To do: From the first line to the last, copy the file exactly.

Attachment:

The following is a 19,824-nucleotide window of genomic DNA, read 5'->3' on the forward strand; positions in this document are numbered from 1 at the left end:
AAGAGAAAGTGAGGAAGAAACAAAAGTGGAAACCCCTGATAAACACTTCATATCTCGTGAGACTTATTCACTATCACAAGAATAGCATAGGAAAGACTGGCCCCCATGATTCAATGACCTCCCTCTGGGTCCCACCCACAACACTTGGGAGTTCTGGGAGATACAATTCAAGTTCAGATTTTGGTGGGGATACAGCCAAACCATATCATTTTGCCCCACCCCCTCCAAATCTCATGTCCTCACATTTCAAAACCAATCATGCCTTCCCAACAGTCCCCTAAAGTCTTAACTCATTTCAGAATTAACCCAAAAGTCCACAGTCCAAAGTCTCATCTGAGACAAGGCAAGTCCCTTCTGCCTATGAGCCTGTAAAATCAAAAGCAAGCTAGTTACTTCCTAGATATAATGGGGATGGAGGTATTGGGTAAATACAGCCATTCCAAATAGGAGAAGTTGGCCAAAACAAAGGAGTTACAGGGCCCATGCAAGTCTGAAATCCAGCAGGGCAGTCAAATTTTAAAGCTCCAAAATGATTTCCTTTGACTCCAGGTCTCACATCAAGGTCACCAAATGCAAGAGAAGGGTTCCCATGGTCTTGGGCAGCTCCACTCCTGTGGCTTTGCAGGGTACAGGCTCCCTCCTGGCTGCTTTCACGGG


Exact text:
The following is a 19,824-nucleotide window of genomic DNA, read 5'->3' on the forward strand; positions in this document are numbered from 1 at the left end:
AAGAGAAAGTGAGGAAGAAACAAAAGTGGAAACCCCTGATAAACACTTCATATCTCGTGAGACTTATTCACTATCACAAGAATAGCATAGGAAAGACTGGCCCCCATGATTCAATGACCTCCCTCTGGGTCCCACCCACAACACTTGGGAGTTCTGGGAGATACAATTCAAGTTCAGATTTTGGTGGGGATACAGCCAAACCATATCATTTTGCCCCACCCCCTCCAAATCTCATGTCCTCACATTTCAAAACCAATCATGCCTTCCCAACAGTCCCCTAAAGTCTTAACTCATTTCAGAATTAACCCAAAAGTCCACAGTCCAAAGTCTCATCTGAGACAAGGCAAGTCCCTTCTGCCTATGAGCCTGTAAAATCAAAAGCAAGCTAGTTACTTCCTAGATATAATGGGGATGGAGGTATTGGGTAAATACAGCCATTCCAAATAGGAGAAGTTGGCCAAAACAAAGGAGTTACAGGGCCCATGCAAGTCTGAAATCCAGCAGGGCAGTCAAATTTTAAAGCTCCAAAATGATTTCCTTTGACTCCAGGTCTCACATCAAGGTCACCAAATGCAAGAGAAGGGTTCCCATGGTCTTGGGCAGCTCCACTCCTGTGGCTTTGCAGGGTACAGGCTCCCTCCTGGCTGCTTTCACGGG